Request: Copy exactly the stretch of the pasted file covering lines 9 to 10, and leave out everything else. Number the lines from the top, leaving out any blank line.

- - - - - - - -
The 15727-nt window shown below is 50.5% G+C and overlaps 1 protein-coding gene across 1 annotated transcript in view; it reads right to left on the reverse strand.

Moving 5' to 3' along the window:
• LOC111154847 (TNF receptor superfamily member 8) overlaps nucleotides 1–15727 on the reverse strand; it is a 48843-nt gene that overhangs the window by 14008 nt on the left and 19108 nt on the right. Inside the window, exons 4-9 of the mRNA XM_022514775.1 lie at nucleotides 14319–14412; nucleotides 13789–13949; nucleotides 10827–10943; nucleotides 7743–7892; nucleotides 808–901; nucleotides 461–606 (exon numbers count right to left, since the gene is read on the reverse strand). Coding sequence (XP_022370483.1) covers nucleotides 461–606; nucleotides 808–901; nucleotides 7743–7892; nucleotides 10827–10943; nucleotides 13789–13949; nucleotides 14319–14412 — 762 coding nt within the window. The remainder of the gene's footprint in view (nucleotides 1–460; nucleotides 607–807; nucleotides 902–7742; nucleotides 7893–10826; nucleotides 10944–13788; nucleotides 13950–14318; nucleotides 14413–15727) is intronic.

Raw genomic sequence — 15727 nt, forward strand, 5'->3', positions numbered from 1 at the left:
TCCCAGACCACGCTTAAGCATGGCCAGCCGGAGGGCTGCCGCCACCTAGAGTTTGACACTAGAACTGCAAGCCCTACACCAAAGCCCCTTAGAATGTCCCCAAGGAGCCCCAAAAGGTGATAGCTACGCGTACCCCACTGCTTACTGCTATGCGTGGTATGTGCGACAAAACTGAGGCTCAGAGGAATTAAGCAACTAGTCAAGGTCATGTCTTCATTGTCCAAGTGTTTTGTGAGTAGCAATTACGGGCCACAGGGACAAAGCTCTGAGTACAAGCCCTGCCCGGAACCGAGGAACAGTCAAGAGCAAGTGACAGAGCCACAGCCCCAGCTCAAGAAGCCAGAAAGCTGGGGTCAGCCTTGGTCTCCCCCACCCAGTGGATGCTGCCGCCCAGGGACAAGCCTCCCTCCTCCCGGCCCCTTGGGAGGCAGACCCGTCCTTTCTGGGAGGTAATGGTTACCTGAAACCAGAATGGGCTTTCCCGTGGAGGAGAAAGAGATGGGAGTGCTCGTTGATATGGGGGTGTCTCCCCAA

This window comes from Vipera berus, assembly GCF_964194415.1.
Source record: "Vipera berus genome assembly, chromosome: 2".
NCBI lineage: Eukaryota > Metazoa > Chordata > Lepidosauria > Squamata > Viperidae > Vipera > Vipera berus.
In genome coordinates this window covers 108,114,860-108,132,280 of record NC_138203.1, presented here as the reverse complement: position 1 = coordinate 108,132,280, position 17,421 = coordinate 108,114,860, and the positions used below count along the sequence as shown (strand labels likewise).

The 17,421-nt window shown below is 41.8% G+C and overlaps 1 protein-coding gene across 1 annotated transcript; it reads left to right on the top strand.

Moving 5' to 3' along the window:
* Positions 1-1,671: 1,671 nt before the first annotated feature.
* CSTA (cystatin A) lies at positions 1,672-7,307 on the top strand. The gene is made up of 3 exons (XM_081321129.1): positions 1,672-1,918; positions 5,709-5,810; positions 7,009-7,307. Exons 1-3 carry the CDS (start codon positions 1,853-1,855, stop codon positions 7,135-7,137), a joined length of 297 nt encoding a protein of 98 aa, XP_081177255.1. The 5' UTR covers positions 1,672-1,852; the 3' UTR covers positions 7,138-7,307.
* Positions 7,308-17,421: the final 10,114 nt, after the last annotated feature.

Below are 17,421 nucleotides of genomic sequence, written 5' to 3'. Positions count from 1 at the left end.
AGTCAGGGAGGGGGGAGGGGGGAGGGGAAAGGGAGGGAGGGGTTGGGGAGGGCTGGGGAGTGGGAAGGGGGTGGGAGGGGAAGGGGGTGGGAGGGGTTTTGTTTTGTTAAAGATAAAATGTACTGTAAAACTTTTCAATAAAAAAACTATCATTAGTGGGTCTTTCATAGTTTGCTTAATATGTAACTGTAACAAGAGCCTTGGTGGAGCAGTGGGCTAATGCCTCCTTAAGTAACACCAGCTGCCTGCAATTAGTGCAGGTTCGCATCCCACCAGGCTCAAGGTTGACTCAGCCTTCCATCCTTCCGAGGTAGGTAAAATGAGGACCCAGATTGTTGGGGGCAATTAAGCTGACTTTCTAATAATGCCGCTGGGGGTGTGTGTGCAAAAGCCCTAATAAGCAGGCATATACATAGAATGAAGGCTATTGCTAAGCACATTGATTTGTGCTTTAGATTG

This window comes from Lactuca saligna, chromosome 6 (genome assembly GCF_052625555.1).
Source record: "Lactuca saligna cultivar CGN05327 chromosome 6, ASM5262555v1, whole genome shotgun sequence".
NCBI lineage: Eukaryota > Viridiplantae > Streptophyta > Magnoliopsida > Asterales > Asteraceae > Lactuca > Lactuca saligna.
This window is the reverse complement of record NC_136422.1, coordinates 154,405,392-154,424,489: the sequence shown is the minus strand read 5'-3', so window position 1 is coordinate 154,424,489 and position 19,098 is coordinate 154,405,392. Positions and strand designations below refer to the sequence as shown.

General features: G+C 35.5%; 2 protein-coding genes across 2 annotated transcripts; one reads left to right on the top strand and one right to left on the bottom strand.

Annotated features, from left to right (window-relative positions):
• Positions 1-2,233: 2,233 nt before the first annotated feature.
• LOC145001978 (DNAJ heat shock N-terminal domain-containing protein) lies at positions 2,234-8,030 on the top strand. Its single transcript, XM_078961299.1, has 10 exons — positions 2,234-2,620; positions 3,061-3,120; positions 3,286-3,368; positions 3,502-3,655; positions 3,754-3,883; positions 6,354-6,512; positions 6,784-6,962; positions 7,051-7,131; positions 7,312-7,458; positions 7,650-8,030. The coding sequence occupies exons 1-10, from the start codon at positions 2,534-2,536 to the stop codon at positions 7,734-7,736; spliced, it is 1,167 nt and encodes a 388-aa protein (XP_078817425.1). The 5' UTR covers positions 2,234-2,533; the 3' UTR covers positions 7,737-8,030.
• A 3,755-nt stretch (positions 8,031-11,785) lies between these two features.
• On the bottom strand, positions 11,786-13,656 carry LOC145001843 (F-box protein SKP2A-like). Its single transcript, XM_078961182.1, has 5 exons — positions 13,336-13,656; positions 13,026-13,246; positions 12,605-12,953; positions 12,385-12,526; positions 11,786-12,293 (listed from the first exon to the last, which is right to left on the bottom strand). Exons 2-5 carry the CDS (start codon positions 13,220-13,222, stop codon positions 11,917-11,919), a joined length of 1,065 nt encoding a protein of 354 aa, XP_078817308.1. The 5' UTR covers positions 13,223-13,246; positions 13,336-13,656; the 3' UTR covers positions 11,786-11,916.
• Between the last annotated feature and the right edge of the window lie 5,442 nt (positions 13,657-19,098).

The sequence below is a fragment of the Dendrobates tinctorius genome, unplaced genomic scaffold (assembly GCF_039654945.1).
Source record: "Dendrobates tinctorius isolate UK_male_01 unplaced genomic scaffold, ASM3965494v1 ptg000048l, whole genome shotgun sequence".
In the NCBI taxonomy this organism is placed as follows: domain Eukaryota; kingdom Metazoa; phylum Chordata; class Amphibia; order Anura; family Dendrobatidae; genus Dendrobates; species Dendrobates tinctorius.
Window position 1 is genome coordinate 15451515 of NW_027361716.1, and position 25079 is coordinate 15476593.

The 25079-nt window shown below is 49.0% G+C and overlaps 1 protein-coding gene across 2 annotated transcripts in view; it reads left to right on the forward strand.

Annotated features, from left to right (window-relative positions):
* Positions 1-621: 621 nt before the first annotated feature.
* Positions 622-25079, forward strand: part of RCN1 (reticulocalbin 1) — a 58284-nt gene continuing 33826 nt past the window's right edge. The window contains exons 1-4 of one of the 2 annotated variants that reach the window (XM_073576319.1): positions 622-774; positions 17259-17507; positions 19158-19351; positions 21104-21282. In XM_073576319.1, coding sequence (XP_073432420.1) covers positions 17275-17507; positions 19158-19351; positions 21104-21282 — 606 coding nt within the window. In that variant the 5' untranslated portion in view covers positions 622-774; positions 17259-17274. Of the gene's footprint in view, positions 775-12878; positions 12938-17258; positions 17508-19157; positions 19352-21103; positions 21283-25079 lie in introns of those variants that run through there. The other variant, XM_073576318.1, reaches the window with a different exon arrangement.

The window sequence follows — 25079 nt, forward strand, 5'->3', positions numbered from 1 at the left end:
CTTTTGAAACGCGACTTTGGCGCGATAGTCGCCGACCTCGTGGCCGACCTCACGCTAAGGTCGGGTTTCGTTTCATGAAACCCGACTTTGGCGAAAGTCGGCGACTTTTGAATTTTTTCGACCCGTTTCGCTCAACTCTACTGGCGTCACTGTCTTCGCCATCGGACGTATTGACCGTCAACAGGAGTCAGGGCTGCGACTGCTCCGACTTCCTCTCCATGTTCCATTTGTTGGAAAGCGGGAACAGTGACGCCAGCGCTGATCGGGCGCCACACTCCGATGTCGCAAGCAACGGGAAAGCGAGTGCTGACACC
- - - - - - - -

In genome coordinates this window covers 108,114,860-108,132,280 of record NC_138203.1, presented here as the reverse complement: position 1 = coordinate 108,132,280, position 17,421 = coordinate 108,114,860, and the positions used below count along the sequence as shown (strand labels likewise).

The 17,421-nt window shown below is 41.8% G+C and overlaps 1 protein-coding gene across 1 annotated transcript; it reads left to right on the top strand.